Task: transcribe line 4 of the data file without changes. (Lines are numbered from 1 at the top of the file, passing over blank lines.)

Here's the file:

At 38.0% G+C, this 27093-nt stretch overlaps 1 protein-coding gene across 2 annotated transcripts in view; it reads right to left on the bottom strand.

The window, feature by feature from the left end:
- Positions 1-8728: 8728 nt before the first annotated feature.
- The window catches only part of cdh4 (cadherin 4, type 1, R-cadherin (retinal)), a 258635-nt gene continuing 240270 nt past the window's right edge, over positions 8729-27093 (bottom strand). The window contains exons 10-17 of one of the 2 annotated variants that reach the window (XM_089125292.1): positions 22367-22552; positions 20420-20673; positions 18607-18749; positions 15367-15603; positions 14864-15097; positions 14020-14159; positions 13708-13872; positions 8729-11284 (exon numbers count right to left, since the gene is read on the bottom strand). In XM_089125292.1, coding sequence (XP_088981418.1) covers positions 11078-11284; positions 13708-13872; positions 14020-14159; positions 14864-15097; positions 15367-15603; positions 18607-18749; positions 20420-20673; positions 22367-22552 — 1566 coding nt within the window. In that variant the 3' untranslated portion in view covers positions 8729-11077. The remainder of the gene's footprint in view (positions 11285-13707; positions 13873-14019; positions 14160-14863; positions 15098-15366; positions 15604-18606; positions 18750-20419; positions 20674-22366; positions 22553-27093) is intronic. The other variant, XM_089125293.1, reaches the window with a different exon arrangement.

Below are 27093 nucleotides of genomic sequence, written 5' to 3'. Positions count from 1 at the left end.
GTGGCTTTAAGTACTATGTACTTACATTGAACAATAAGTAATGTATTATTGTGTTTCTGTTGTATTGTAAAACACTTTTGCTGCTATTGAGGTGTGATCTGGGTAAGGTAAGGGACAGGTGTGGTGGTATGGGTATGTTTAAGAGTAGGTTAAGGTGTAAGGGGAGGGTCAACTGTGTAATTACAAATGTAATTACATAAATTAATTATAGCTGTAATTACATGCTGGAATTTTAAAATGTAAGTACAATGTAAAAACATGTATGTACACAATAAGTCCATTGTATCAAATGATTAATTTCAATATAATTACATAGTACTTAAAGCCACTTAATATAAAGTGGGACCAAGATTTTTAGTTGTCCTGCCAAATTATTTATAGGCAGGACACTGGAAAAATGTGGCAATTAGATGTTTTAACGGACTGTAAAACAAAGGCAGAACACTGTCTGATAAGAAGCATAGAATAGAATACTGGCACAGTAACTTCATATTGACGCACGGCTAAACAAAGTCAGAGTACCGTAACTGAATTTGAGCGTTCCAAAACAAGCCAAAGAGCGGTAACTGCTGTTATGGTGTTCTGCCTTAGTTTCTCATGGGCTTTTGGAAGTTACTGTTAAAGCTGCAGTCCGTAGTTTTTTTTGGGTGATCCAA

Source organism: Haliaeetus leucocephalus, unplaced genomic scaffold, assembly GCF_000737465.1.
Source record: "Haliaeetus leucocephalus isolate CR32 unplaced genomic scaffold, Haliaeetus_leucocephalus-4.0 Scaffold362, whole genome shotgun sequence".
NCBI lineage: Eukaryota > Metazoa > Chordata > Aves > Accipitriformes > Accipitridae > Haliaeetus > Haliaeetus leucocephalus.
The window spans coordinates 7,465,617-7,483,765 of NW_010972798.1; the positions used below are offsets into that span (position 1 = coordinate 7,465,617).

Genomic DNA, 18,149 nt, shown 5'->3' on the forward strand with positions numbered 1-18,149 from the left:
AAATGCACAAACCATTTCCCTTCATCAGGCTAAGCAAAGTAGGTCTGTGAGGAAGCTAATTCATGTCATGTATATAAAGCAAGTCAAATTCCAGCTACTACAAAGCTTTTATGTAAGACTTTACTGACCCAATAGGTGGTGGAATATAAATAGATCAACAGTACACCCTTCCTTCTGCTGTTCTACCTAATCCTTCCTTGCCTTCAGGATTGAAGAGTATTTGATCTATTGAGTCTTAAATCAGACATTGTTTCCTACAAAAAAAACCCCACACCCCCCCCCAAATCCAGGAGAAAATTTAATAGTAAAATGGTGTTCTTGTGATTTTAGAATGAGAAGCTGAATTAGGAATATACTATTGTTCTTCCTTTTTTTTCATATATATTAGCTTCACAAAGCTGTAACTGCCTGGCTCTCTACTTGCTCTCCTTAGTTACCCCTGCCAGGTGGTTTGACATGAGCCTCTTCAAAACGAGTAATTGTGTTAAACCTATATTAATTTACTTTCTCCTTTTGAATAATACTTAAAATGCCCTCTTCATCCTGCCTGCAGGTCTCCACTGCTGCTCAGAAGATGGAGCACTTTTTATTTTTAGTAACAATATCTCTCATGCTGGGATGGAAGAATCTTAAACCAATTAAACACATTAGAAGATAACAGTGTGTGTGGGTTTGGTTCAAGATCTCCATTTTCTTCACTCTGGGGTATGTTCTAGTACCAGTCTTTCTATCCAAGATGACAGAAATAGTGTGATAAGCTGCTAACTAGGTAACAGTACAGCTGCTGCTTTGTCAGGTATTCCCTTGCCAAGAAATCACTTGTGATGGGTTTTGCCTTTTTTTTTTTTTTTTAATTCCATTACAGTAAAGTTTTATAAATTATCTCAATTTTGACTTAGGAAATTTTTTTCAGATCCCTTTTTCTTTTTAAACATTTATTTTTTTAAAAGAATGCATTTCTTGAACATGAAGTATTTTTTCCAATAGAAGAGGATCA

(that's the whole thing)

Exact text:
- The window catches only part of cdh4 (cadherin 4, type 1, R-cadherin (retinal)), a 258635-nt gene continuing 240270 nt past the window's right edge, over positions 8729-27093 (bottom strand). The window contains exons 10-17 of one of the 2 annotated variants that reach the window (XM_089125292.1): positions 22367-22552; positions 20420-20673; positions 18607-18749; positions 15367-15603; positions 14864-15097; positions 14020-14159; positions 13708-13872; positions 8729-11284 (exon numbers count right to left, since the gene is read on the bottom strand). In XM_089125292.1, coding sequence (XP_088981418.1) covers positions 11078-11284; positions 13708-13872; positions 14020-14159; positions 14864-15097; positions 15367-15603; positions 18607-18749; positions 20420-20673; positions 22367-22552 — 1566 coding nt within the window. In that variant the 3' untranslated portion in view covers positions 8729-11077. The remainder of the gene's footprint in view (positions 11285-13707; positions 13873-14019; positions 14160-14863; positions 15098-15366; positions 15604-18606; positions 18750-20419; positions 20674-22366; positions 22553-27093) is intronic. The other variant, XM_089125293.1, reaches the window with a different exon arrangement.